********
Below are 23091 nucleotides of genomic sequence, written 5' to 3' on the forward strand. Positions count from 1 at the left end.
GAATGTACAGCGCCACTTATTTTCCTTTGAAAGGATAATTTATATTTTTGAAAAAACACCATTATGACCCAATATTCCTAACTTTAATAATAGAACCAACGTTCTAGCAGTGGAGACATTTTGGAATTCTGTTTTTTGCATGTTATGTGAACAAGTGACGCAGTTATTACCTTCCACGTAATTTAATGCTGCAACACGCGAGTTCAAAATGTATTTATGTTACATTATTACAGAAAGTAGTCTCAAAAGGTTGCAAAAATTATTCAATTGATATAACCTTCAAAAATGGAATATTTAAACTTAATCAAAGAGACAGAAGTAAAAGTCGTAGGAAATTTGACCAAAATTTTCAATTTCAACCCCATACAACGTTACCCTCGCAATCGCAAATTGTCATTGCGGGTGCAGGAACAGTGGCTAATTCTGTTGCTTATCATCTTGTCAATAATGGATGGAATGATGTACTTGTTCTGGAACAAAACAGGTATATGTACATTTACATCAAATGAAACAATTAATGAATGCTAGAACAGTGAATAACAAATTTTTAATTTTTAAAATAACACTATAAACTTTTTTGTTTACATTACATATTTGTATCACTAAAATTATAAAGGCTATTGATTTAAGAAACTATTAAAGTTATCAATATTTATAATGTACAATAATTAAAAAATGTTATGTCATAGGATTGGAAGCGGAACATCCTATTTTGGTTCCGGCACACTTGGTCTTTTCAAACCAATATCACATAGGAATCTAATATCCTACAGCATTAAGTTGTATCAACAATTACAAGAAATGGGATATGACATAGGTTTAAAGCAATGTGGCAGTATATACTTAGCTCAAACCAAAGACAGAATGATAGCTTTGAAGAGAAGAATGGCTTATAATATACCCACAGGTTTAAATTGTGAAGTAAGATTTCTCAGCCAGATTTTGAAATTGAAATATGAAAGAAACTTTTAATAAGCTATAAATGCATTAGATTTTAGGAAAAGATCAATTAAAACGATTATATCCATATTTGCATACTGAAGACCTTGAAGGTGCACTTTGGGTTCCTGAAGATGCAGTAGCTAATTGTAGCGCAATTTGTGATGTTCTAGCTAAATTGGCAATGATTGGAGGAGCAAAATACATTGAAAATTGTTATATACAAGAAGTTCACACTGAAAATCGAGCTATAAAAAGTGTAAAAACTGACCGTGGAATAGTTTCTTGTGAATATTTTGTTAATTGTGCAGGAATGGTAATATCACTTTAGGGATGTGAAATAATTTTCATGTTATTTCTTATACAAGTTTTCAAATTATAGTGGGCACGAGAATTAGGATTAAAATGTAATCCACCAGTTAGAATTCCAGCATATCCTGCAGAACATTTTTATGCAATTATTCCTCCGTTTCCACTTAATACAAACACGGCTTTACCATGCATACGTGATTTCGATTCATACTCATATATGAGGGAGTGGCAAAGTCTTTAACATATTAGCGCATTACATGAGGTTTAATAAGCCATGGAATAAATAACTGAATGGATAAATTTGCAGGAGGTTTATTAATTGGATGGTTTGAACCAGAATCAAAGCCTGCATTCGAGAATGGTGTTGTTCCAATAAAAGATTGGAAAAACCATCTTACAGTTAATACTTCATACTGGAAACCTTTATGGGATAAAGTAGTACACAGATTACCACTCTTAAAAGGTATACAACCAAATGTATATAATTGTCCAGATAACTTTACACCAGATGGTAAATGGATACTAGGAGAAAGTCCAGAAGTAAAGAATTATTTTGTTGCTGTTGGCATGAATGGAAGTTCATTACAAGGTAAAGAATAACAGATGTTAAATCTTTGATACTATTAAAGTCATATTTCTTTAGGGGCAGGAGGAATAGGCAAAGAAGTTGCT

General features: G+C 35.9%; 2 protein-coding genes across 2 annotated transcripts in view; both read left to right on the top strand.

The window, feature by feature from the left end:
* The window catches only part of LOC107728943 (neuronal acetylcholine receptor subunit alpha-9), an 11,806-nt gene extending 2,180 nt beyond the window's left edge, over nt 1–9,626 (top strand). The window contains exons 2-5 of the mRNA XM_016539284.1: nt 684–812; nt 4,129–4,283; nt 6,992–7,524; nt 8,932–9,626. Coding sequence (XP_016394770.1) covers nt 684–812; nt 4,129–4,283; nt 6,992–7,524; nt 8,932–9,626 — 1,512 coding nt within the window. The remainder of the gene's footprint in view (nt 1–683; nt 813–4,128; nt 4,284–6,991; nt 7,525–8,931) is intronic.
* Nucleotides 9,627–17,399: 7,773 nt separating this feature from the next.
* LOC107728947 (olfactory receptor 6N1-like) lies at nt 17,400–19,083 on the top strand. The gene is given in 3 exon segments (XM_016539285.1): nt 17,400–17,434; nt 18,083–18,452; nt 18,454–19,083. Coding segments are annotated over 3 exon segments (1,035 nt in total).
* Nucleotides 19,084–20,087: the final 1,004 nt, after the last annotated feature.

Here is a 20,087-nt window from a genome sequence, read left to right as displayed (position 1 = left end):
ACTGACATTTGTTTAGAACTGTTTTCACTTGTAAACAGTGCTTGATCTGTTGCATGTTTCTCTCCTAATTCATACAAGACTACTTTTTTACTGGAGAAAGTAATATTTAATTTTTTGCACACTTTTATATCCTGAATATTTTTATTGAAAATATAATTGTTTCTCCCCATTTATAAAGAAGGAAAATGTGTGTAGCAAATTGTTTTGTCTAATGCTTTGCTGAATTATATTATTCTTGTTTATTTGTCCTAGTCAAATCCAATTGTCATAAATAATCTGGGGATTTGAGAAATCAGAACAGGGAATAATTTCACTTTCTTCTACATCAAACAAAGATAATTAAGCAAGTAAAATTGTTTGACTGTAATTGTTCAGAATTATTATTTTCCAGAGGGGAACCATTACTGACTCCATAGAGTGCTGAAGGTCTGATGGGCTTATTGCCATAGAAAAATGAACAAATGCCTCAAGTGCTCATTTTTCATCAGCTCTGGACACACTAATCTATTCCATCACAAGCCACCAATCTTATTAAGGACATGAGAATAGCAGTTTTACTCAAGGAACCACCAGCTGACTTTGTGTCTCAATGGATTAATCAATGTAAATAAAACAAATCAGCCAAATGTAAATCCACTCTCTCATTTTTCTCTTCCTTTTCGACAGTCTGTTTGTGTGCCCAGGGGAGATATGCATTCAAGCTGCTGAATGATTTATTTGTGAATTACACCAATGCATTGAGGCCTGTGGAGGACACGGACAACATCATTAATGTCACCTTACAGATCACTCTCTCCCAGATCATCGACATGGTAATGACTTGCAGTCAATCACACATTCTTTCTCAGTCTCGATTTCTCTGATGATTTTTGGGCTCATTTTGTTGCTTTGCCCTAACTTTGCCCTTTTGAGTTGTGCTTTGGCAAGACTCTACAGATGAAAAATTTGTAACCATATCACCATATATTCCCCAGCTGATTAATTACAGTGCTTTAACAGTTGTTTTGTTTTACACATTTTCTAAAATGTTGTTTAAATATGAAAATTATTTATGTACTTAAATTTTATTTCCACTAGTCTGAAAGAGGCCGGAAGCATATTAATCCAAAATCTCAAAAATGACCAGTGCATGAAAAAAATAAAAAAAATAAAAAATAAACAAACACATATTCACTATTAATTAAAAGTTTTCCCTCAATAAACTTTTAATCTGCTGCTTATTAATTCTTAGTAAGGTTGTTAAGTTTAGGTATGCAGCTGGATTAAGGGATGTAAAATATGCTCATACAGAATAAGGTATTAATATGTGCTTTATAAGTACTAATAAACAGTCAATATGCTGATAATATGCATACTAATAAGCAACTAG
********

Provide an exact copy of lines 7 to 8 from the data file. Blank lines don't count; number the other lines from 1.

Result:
* LOC107728947 (olfactory receptor 6N1-like) lies at nt 17,400–19,083 on the top strand. The gene is given in 3 exon segments (XM_016539285.1): nt 17,400–17,434; nt 18,083–18,452; nt 18,454–19,083. Coding segments are annotated over 3 exon segments (1,035 nt in total).
* Nucleotides 19,084–20,087: the final 1,004 nt, after the last annotated feature.